In a recent post about a webinar I hosted on making your best business case for a new ATS, I made it clear if you can’t show how your organization can add revenues or cut costs, you’re probably out of luck.
Your business case must make it clear that you can solve real business challenges and generate a significant ROI. Otherwise, other projects will be funded and you’ll be left with, well, that crummy old ATS.
How does this work in actual practice? Here are a few real-world examples to inspire you:
First, be sure your business case identifies business objectives, explains how current systems prevent meeting those goals, shows how obstacles can be overcome, and — most importantly — demonstrates a great ROI.
Making an employer brand shine: $1.6 million at stake
One objective might be to improve your candidate experience. At one company, it was awful — with a poor mobile experience and no integration with social media. It took 14 clicks to just apply for a job (after creating a separate account!)
That turned off plenty of talented candidates who felt that any company that required yet another username and password was, well, on its way the corporate graveyard to put it mildly.
So the requirements included ditching all of those cumbersome processes to deliver a more engaging experience.
With approximately 100,000 applicants per year, third-party research showed that roughly 50 percent of candidates (about 50,000) were also either customers or prospective.
Data also showed that 50 percent of applicants felt they had a poor candidate experience, representing approximately 25,000 potential or existing customers – and that 32 percent of those (about 8,000) were likely to disengage from the brand.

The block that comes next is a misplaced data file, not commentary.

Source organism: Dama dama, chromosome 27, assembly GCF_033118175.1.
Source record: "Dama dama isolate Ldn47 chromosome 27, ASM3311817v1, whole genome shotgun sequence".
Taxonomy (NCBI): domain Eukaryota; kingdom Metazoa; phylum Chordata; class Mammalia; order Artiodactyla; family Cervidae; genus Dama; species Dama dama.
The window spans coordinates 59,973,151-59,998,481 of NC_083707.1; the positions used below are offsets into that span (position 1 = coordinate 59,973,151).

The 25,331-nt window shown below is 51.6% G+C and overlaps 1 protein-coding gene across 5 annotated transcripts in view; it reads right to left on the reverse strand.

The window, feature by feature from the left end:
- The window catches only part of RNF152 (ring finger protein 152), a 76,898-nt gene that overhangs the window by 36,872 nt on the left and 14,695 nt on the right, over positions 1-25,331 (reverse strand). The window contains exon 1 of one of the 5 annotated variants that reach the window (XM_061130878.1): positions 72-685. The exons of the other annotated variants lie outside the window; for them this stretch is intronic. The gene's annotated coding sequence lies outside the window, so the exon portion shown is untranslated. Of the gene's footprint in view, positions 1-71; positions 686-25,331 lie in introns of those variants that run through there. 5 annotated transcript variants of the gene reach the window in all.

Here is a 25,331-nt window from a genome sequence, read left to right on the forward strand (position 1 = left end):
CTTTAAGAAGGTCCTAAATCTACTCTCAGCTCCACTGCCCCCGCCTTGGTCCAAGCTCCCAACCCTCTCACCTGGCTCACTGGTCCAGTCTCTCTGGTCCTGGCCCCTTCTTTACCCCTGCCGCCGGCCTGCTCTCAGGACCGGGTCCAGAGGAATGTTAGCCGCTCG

So the ROI was based on retaining revenues by improving the candidate experience. Research revealed that average annual revenue per customer was $200, so delivering a poor candidate experience could easily result in up to $1.6 million in lost revenues from 8,000 lost customers.
Keeping that revenue? A pretty significant ROI for taking action on a new ATS that could easily meet the requirement for delivering an engaging candidate experience.
New solution saves $400,000
In another case, a rapidly growing company needed to boost recruiter productivity to meet soaring demand for talent.
The current systems weren’t used by hiring teams because processes were cumbersome and too much effort was required to enter data manually. Other processes, such as approvals and interview scheduling weren’t even integrated into the system, resulting in even more needless effort and time. Hiring managers simply don’t use an ATS if it isn’t intuitive and easy to use.
So when defining requirements, the business case for a new ATS included delighting hiring teams with more intuitive and useful tools to integrate scheduling, approvals, and other functionality into a seamless experience that could boost hiring productivity.
The essential of making the business case – the potential ROI – showed great promise.
Research revealed that about 40 percent of a recruiter’s time was spent on administrative and data entry tasks. With 20 recruiters and an average salary of $100,000 ($2 million total), that time amounted to $800,000.
The research also showed that deployment of a more modern talent acquisition suite would cut that administrative time in half – equaling $400,000 or the equivalent of four full-time recruiters!
It’s all about the money
Remember, getting approval for a new ATS requires ROI. Show key executives the money. When you frame your business case that way, you’re far more likely get your request approved.
Learn more in our webinar on best practices for building a business case for a new ATS.